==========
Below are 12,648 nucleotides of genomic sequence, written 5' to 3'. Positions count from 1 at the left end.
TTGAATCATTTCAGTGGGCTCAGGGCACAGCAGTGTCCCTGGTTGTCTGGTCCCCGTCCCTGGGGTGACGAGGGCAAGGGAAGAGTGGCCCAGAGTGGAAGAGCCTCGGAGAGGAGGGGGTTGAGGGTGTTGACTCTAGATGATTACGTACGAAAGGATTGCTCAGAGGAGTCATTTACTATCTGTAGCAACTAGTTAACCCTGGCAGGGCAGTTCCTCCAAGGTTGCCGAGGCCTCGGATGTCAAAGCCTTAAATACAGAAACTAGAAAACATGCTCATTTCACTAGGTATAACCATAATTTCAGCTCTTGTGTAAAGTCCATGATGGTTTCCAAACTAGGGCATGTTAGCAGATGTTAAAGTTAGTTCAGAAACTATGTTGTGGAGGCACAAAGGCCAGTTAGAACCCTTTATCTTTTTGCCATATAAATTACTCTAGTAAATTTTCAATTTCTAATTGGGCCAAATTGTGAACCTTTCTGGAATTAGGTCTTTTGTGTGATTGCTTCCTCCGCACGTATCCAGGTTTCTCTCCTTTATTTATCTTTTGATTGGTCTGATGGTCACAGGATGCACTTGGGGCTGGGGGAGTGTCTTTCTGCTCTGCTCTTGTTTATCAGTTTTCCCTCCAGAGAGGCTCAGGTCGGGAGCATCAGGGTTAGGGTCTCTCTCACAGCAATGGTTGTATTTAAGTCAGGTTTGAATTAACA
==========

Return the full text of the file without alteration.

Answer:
Below are 12,648 nucleotides of genomic sequence, written 5' to 3'. Positions count from 1 at the left end.
TTGAATCATTTCAGTGGGCTCAGGGCACAGCAGTGTCCCTGGTTGTCTGGTCCCCGTCCCTGGGGTGACGAGGGCAAGGGAAGAGTGGCCCAGAGTGGAAGAGCCTCGGAGAGGAGGGGGTTGAGGGTGTTGACTCTAGATGATTACGTACGAAAGGATTGCTCAGAGGAGTCATTTACTATCTGTAGCAACTAGTTAACCCTGGCAGGGCAGTTCCTCCAAGGTTGCCGAGGCCTCGGATGTCAAAGCCTTAAATACAGAAACTAGAAAACATGCTCATTTCACTAGGTATAACCATAATTTCAGCTCTTGTGTAAAGTCCATGATGGTTTCCAAACTAGGGCATGTTAGCAGATGTTAAAGTTAGTTCAGAAACTATGTTGTGGAGGCACAAAGGCCAGTTAGAACCCTTTATCTTTTTGCCATATAAATTACTCTAGTAAATTTTCAATTTCTAATTGGGCCAAATTGTGAACCTTTCTGGAATTAGGTCTTTTGTGTGATTGCTTCCTCCGCACGTATCCAGGTTTCTCTCCTTTATTTATCTTTTGATTGGTCTGATGGTCACAGGATGCACTTGGGGCTGGGGGAGTGTCTTTCTGCTCTGCTCTTGTTTATCAGTTTTCCCTCCAGAGAGGCTCAGGTCGGGAGCATCAGGGTTAGGGTCTCTCTCACAGCAATGGTTGTATTTAAGTCAGGTTTGAATTAACA